National Audit Office Press Releases
Investigation into clinical correspondence handling in the NHS
In October 2017 NHS England informed the Committee of Public Accounts that it had discovered a backlog of 162,000 items of clinical correspondence that had not been redirected.
NHS England stated that a small proportion of GPs had not been complying with guidance and had erroneously been sending clinical correspondence and other material to Capita, the current provider of primary care support services for NHS England. Capita has no contractual responsibility for redirecting clinical correspondence. This investigation sets out the facts around the backlog of unprocessed correspondence.
NHS England introduced new arrangements for handling misdirected correspondence in May 2015. After 31 May 2015 recipients of incorrectly addressed clinical correspondence were to return mail to senders to comply with legislation and NHS England information governance.
Between 1 June 2015 and 31 March 2016 an unknown number of GP practices continued to send clinical correspondence to their previous Primary Care Services (PCS) centres for redirection. Capita told us that during this period it operated procedures it inherited from the 36 PCS centres it was then managing. As these sites were closed under Capita’s PCS transformation plans from March 2016 onwards, Capita made an inventory of all records at each site and shared this with NHS England. The inventories made reference to ‘clinical notes’ but at this point no-one identified these notes as unprocessed clinical correspondence.
In October 2016, Capita formally reported the incident to NHS England. In its report, Capita estimated that there were 580,000 items of ’clinical notes’. Capita told us that, with hindsight, it believes it could have reported the backlog sooner.
In November 2016, Capita and NHS England carried out initial checks on the reported backlog of 580,000 items; these checks identified an estimated 170,000 items of clinical correspondence. NHS England, on clinical advice after reviewing a small sample, considered the clinical correspondence to be low risk, and advised internally that Capita should simply send the correspondence to the relevant GPs. However, NHS England did not ask or contract Capita to return the correspondence.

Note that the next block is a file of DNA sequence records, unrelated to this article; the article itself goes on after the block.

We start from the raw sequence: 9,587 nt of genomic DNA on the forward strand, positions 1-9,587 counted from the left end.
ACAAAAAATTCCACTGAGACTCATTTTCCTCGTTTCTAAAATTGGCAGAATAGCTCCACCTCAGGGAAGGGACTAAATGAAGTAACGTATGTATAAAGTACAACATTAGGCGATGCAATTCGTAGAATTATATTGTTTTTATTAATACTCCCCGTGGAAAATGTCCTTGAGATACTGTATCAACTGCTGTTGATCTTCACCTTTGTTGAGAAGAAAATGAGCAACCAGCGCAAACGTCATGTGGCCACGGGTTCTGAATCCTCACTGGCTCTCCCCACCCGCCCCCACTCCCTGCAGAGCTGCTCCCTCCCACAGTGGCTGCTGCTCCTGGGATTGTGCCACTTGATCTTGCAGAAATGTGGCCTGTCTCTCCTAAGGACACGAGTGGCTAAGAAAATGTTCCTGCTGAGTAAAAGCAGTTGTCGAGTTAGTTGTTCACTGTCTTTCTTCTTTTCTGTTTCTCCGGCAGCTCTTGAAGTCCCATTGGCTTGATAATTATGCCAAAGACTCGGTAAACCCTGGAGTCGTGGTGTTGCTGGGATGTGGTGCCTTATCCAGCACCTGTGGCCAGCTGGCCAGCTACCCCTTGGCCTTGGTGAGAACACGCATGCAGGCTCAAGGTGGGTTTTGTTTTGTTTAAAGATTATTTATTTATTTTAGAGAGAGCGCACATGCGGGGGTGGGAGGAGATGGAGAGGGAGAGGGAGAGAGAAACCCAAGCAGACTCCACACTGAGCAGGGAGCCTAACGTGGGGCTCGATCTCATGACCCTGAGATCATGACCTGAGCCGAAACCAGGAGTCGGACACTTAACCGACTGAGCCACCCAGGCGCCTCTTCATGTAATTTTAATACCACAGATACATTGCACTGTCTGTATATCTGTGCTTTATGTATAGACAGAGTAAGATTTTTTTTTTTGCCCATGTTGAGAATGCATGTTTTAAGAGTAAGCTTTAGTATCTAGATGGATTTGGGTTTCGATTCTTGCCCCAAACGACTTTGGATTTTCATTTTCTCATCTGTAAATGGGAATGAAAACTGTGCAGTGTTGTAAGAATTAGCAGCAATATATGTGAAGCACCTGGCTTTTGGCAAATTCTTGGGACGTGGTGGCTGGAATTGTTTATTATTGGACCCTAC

By July 2017 Capita and NHS England had identified and logged 277,000 items of clinical correspondence. The logging of clinical correspondence was part of an agreed process to return correspondence to the correct GP.
NHS England paused the review and return of clinical correspondence in August 2017 following an information governance incident. The incident triggered wider knowledge within NHS England of the return of correspondence.
NHS England’s National Incident Team has now identified and clinically reviewed 374,000 items of unprocessed clinical correspondence. The vast majority required no GP action to be taken but NHS England identified 1,811 high priority items (such as documents deemed to be related to screening or urgent test results) and 25,361 low priority items. Following initial clinical review, by 20 November 2017 NHS England sent 18,829 items of misdirected clinical correspondence to relevant GPs, so that they could assess whether there had been any actual harm to patients. Clinicians within the National Incident Team reviewed another 8,343 items for patients that were deceased or did not have a GP. NHS England plans to complete its clinical review by the end of March 2018. It estimates that it will cost £2.4 million to review clinical correspondence for evidence of harm, including £0.3 million that it will pay to GPs. No actual harm has been identified yet.
NHS England has not yet been able to stop GPs from sending clinical correspondence to Capita in error. NHS England told us it has continued to receive clinical correspondence from Capita, running at approximately 5,000 to 10,000 items of clinical correspondence a month. NHS England told us that it is planning an information campaign to ensure that GPs understand the guidance for handling correspondence for patients that are not registered at their practice. NHS England has not yet finalised its process with Capita for handling any correspondence that Capita receives in error.
NHS England was due to complete a review during January 2018 to confirm there was no more unprocessed correspondence in the archives.
Notes for Editors
- Press notices and reports are available from the date of publication on the NAO website. Hard copies can be obtained by using the relevant links on our website.
- The National Audit Office scrutinises public spending for Parliament and is independent of government. The Comptroller and Auditor General (C&AG), Sir Amyas Morse KCB, is an Officer of the House of Commons and leads the NAO, which employs some 785 people. The C&AG certifies the accounts of all government departments and many other public sector bodies. He has statutory authority to examine and report to Parliament on whether departments and the bodies they fund have used their resources efficiently, effectively, and with economy. Our studies evaluate the value for money of public spending, nationally and locally. Our recommendations and reports on good practice help government improve public services. Our work led to audited savings of £734 million in 2016.
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